Read all articles
Subjects related to this article are:

Disclaimer

Please read this important information before proceeding further. It contains legal and regulatory notices relevant to the information contained on this website.

The information contained in the Website is NOT FOR RETAIL CLIENTS - The information contained in the Website is solely intended for professional investors, defined as investors which (1) qualify as professional clients within the meaning of the Markets in Financial Instruments Directive (MiFID), (2) have requested to be treated as professional clients within the meaning of the MiFID or (3) are authorized to receive such information under any other applicable laws. The value of the investments may fluctuate. Past performance is no guarantee of future results. Investors may not get back the amount originally invested. Neither Robeco Institutional Asset Management B.V. nor any of its affiliates guarantees the performance or the future returns of any investments. If the currency in which the past performance is displayed differs from the currency of the country in which you reside, then you should be aware that due to exchange rate fluctuations the performance shown may increase or decrease if converted into your local currency.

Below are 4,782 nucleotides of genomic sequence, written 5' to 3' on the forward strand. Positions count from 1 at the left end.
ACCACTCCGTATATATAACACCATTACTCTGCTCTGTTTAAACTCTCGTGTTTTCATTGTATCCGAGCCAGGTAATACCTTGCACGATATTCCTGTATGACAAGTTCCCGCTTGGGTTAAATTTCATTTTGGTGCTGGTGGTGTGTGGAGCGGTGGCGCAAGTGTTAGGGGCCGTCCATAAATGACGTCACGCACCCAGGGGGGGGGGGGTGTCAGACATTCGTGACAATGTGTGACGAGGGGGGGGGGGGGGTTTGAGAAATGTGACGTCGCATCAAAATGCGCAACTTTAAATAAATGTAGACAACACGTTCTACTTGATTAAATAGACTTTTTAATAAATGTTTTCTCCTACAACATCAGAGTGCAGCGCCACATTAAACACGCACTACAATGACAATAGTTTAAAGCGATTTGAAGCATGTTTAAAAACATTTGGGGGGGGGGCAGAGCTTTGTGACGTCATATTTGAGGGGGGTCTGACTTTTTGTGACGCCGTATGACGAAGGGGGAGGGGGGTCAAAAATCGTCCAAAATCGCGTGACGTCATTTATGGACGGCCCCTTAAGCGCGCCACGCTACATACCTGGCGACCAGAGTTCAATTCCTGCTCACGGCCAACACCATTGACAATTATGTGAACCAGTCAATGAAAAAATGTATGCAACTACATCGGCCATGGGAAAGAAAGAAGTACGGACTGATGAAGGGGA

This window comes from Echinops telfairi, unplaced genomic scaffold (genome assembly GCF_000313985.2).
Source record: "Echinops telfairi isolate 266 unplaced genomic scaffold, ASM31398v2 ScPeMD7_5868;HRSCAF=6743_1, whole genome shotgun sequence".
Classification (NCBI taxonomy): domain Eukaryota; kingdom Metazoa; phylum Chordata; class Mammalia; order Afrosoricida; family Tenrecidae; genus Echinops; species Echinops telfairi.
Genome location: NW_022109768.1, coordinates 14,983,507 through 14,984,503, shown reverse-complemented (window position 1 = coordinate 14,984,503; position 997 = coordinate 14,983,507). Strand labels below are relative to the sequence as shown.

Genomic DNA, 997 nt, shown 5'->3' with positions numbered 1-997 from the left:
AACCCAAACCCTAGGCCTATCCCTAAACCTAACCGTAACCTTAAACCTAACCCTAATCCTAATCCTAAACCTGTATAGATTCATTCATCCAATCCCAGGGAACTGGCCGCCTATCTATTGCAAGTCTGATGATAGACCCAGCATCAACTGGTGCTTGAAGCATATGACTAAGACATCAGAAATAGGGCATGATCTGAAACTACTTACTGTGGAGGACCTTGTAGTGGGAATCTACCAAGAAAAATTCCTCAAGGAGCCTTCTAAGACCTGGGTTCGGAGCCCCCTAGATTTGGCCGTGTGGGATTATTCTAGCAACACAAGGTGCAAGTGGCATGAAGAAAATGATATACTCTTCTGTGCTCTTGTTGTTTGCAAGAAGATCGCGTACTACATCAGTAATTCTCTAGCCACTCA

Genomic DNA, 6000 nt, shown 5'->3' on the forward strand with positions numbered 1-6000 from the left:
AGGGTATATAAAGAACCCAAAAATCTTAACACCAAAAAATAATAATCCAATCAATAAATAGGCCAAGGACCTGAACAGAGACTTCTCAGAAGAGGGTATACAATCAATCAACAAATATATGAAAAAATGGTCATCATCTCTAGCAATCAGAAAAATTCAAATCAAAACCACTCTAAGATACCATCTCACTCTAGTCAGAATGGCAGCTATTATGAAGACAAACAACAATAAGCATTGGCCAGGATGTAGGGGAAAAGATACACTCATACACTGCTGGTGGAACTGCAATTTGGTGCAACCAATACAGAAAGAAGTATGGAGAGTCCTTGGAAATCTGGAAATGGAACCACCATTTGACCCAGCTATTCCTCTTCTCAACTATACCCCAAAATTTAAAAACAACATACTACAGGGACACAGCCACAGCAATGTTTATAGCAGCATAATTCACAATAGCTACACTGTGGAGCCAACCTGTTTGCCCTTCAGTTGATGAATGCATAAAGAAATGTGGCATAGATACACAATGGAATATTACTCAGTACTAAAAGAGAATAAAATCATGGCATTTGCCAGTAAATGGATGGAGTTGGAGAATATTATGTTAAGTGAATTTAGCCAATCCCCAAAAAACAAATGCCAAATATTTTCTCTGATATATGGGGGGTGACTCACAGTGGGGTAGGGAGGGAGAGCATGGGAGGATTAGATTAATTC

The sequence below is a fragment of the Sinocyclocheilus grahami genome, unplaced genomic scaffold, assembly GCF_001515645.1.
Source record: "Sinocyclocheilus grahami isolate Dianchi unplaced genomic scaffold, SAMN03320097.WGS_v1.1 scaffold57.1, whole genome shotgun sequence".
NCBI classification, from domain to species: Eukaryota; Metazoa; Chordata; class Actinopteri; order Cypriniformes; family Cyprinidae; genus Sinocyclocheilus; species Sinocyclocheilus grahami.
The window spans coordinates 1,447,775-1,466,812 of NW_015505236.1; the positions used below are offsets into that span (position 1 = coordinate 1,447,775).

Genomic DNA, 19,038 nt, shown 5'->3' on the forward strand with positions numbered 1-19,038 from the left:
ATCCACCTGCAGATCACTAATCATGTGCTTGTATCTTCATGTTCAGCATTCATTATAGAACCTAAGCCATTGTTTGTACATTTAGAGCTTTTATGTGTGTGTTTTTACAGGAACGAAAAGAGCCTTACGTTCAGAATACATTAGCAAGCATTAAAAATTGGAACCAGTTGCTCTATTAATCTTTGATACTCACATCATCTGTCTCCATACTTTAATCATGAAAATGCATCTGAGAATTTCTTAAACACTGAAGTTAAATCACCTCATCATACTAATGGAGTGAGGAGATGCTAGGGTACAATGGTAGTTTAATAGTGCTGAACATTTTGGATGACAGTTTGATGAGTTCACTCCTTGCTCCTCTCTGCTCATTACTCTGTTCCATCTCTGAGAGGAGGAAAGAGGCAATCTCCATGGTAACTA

In the UK, Robeco Institutional Asset Management B.V. (“ROBECO”) only markets its funds to institutional clients and professional investors. Private investors seeking information about ROBECO should visit our corporate website www.robeco.com or contact their financial adviser. ROBECO will not be liable for any damages or losses suffered by private investors accessing these areas.

In the UK, ROBECO Funds has marketing approval for the funds listed on this website, all of which are UCITS funds. ROBECO is authorized by the AFM and subject to limited regulation by the Financial Conduct Authority. Details about the extent of our regulation by the Financial Conduct Authority are available from us on request.

Many of the protections provided by the United Kingdom regulatory framework may not apply to investments in ROBECO Funds, including access to the Financial Services Compensation Scheme and the Financial Ombudsman Service. No representation, warranty or undertaking is given as to the accuracy or completeness of the information on this website.

If you are not an institutional client or professional investor you should therefore not proceed. By proceeding please note that we will be treating you as a professional client for regulatory purposes and you agree to be bound by our terms and conditions.

If you do not accept these terms and conditions, as well as the terms of use of the website, please do not continue to use or access any pages on this website.

I Disagree